He added that the substance is not fit for human consumption since it’s intended to be used for seed dressing.

“This powder should be used only as an insecticide, not as a drying agent because it doesn’t dry the maize. There is a big risk of grains going bad,” said the expert. “It is a temporary measure because using this chemical cheats the machine that maize has a low moisture content level, which is not the case.”

Prof Ochuodho added: “Aflatoxins are a problem when consumed for a longer time. If we continue treating our grains with this substance, we find that many times the grains that millers have will have higher moisture content and therefore higher aflatoxin levels. When we continue feeding on these grains, we start having chronic diseases like cancer.” 

In 2021, the Kenya Bureau of Standards recalled some of the popular brands in the market due to high levels of aflatoxin. 

Ms Pamela Mwikali, a resident of Eldoret town observed that even though a packet of flour she bought had not expired, it was mouldy when she opened it, which raised their suspicions over the quality of maize grains.

Registered as insecticide

Pesticides Control Products Board (PCPB) Chief Executive Officer Esther Kimani said that Nova was registered for use in the country in 2013 as an insecticide to control weevils, including large borers and green borers in stored grains. 

“I don’t think in Kenya we can manage stem borers without using pest control. It is applied to manage large borers in post-harvest management of store grains,” said Dr Kimani, adding that the product should only be used for the purpose for which it was registered.

“I was informed that the pesticide’s carrier material can absorb water. Maybe farmers observed that once they treated their grains against weevils, the grains dried faster. However, we have no scientific data on the same,” said Dr Kimani.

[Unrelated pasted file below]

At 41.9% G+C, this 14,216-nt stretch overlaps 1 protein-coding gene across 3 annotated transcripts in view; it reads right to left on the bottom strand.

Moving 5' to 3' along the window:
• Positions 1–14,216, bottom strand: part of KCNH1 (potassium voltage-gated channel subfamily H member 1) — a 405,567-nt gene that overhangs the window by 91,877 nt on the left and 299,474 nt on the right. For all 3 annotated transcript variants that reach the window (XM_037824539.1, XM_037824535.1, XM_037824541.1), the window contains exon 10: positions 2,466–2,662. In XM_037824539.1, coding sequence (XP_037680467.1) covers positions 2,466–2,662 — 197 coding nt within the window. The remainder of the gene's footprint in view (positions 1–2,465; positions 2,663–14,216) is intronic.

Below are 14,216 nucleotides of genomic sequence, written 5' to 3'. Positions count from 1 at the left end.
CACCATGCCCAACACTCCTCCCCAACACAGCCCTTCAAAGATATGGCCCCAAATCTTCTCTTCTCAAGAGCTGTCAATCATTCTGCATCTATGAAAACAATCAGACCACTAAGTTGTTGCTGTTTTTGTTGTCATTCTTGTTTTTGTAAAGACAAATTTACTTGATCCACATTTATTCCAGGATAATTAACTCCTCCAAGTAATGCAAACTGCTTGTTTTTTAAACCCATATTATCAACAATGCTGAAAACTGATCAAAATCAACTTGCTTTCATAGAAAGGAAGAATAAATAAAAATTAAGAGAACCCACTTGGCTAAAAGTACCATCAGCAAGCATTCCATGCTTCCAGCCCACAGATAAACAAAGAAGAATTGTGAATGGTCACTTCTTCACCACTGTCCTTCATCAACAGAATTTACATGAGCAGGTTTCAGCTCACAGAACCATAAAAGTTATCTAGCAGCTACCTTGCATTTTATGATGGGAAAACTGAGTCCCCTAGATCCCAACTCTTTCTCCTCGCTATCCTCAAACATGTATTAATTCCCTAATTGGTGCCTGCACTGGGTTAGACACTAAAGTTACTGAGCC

“We are going to investigate the claims. However, it might be difficult for us to regulate because a farmer may say that they applied grains in post-harvest management,” Dr Kimani said.

She explained that there is a need to sensitise farmers on the proper use of pesticides by following the instructions on the labels. 

“That is why we give safe doses because if overdosed, then there are side effects to consumers and effects to the environment. Farmers need to follow the recommendations given by PCPB,” said Dr Kimani.

Lack of access to drying and storage facilities has been cited as one of the biggest challenges for cereal farmers, pushing the unscrupulous into using the powder. Some farmers who use the powder say this helps them to lower labour costs—hiring workers to dry the grains under the sun.

Dr Moses Mwanje, the immediate former Busia County Agriculture executive, said that food safety requires collective measures to eradicate aflatoxin. “We encourage traders and farmers not to use uncouth means to dry their maize. We also need to ensure that action is taken against farmers and traders who use uncouth means to dry their maize.”